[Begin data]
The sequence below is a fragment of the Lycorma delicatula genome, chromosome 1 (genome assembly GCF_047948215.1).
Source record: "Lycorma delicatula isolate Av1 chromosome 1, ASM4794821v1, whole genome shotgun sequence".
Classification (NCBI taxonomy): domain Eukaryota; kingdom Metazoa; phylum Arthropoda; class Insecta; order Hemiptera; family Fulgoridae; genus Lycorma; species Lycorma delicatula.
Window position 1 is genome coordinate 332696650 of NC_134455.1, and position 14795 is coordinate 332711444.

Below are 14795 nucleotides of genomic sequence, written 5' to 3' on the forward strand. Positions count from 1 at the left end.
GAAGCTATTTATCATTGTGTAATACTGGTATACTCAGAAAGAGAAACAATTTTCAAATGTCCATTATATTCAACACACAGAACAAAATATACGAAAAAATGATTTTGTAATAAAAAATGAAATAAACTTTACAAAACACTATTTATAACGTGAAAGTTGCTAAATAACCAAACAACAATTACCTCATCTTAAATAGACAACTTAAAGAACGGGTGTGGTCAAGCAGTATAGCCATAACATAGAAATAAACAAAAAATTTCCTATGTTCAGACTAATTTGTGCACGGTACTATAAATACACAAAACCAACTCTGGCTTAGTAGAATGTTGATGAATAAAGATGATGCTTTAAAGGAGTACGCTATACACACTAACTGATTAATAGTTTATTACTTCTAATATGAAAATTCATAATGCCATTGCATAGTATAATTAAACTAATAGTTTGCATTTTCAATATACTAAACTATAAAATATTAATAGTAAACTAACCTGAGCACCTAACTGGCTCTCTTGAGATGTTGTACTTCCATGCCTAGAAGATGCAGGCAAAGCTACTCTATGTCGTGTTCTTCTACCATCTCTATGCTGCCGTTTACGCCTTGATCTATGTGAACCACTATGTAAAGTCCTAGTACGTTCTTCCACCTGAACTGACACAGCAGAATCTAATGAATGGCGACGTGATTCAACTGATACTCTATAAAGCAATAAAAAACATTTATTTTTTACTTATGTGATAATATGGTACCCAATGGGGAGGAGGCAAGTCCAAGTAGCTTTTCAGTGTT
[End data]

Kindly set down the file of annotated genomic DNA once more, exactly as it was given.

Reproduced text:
The sequence below is a fragment of the Lycorma delicatula genome, chromosome 1 (genome assembly GCF_047948215.1).
Source record: "Lycorma delicatula isolate Av1 chromosome 1, ASM4794821v1, whole genome shotgun sequence".
Classification (NCBI taxonomy): domain Eukaryota; kingdom Metazoa; phylum Arthropoda; class Insecta; order Hemiptera; family Fulgoridae; genus Lycorma; species Lycorma delicatula.
Window position 1 is genome coordinate 332696650 of NC_134455.1, and position 14795 is coordinate 332711444.

Below are 14795 nucleotides of genomic sequence, written 5' to 3' on the forward strand. Positions count from 1 at the left end.
GAAGCTATTTATCATTGTGTAATACTGGTATACTCAGAAAGAGAAACAATTTTCAAATGTCCATTATATTCAACACACAGAACAAAATATACGAAAAAATGATTTTGTAATAAAAAATGAAATAAACTTTACAAAACACTATTTATAACGTGAAAGTTGCTAAATAACCAAACAACAATTACCTCATCTTAAATAGACAACTTAAAGAACGGGTGTGGTCAAGCAGTATAGCCATAACATAGAAATAAACAAAAAATTTCCTATGTTCAGACTAATTTGTGCACGGTACTATAAATACACAAAACCAACTCTGGCTTAGTAGAATGTTGATGAATAAAGATGATGCTTTAAAGGAGTACGCTATACACACTAACTGATTAATAGTTTATTACTTCTAATATGAAAATTCATAATGCCATTGCATAGTATAATTAAACTAATAGTTTGCATTTTCAATATACTAAACTATAAAATATTAATAGTAAACTAACCTGAGCACCTAACTGGCTCTCTTGAGATGTTGTACTTCCATGCCTAGAAGATGCAGGCAAAGCTACTCTATGTCGTGTTCTTCTACCATCTCTATGCTGCCGTTTACGCCTTGATCTATGTGAACCACTATGTAAAGTCCTAGTACGTTCTTCCACCTGAACTGACACAGCAGAATCTAATGAATGGCGACGTGATTCAACTGATACTCTATAAAGCAATAAAAAACATTTATTTTTTACTTATGTGATAATATGGTACCCAATGGGGAGGAGGCAAGTCCAAGTAGCTTTTCAGTGTT